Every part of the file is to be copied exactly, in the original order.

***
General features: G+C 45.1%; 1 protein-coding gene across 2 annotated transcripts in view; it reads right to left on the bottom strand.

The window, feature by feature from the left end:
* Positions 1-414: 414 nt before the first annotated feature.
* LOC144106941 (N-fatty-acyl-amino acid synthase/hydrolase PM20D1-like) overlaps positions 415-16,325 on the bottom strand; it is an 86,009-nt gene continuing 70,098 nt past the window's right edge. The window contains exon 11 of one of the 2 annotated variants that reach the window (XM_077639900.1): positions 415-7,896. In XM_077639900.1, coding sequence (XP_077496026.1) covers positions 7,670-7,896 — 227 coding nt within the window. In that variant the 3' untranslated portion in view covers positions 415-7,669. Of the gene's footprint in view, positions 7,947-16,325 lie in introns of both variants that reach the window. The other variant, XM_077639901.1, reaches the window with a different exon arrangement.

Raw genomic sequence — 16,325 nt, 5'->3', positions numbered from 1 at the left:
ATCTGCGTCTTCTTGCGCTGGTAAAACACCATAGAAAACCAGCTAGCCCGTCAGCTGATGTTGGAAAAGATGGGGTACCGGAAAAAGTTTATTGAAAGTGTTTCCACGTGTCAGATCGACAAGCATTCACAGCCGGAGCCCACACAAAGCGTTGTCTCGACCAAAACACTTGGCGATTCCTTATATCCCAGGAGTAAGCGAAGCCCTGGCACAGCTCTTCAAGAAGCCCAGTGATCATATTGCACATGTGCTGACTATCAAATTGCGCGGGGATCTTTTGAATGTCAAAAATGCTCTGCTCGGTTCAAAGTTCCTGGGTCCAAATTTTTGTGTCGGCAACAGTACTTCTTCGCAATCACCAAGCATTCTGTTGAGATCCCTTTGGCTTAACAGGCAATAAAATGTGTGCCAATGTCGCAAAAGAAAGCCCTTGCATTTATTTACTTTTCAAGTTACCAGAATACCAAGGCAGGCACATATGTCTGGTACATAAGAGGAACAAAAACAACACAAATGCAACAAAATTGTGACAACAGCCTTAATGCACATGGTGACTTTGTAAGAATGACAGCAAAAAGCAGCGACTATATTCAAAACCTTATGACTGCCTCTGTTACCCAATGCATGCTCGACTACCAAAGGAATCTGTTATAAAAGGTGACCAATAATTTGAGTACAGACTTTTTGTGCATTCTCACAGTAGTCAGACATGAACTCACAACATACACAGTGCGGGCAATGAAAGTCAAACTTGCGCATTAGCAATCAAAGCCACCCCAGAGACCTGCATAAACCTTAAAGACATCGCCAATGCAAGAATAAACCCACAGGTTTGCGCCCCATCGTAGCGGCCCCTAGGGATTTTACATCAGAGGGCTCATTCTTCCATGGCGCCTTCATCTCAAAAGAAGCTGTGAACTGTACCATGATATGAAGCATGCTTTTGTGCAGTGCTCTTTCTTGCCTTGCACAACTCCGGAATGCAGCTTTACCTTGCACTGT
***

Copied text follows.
General features: G+C 45.1%; 1 protein-coding gene across 2 annotated transcripts in view; it reads right to left on the bottom strand.

The window, feature by feature from the left end:
* Positions 1-414: 414 nt before the first annotated feature.
* LOC144106941 (N-fatty-acyl-amino acid synthase/hydrolase PM20D1-like) overlaps positions 415-16,325 on the bottom strand; it is an 86,009-nt gene continuing 70,098 nt past the window's right edge. The window contains exon 11 of one of the 2 annotated variants that reach the window (XM_077639900.1): positions 415-7,896. In XM_077639900.1, coding sequence (XP_077496026.1) covers positions 7,670-7,896 — 227 coding nt within the window. In that variant the 3' untranslated portion in view covers positions 415-7,669. Of the gene's footprint in view, positions 7,947-16,325 lie in introns of both variants that reach the window. The other variant, XM_077639901.1, reaches the window with a different exon arrangement.

Raw genomic sequence — 16,325 nt, 5'->3', positions numbered from 1 at the left:
ATCTGCGTCTTCTTGCGCTGGTAAAACACCATAGAAAACCAGCTAGCCCGTCAGCTGATGTTGGAAAAGATGGGGTACCGGAAAAAGTTTATTGAAAGTGTTTCCACGTGTCAGATCGACAAGCATTCACAGCCGGAGCCCACACAAAGCGTTGTCTCGACCAAAACACTTGGCGATTCCTTATATCCCAGGAGTAAGCGAAGCCCTGGCACAGCTCTTCAAGAAGCCCAGTGATCATATTGCACATGTGCTGACTATCAAATTGCGCGGGGATCTTTTGAATGTCAAAAATGCTCTGCTCGGTTCAAAGTTCCTGGGTCCAAATTTTTGTGTCGGCAACAGTACTTCTTCGCAATCACCAAGCATTCTGTTGAGATCCCTTTGGCTTAACAGGCAATAAAATGTGTGCCAATGTCGCAAAAGAAAGCCCTTGCATTTATTTACTTTTCAAGTTACCAGAATACCAAGGCAGGCACATATGTCTGGTACATAAGAGGAACAAAAACAACACAAATGCAACAAAATTGTGACAACAGCCTTAATGCACATGGTGACTTTGTAAGAATGACAGCAAAAAGCAGCGACTATATTCAAAACCTTATGACTGCCTCTGTTACCCAATGCATGCTCGACTACCAAAGGAATCTGTTATAAAAGGTGACCAATAATTTGAGTACAGACTTTTTGTGCATTCTCACAGTAGTCAGACATGAACTCACAACATACACAGTGCGGGCAATGAAAGTCAAACTTGCGCATTAGCAATCAAAGCCACCCCAGAGACCTGCATAAACCTTAAAGACATCGCCAATGCAAGAATAAACCCACAGGTTTGCGCCCCATCGTAGCGGCCCCTAGGGATTTTACATCAGAGGGCTCATTCTTCCATGGCGCCTTCATCTCAAAAGAAGCTGTGAACTGTACCATGATATGAAGCATGCTTTTGTGCAGTGCTCTTTCTTGCCTTGCACAACTCCGGAATGCAGCTTTACCTTGCACTGT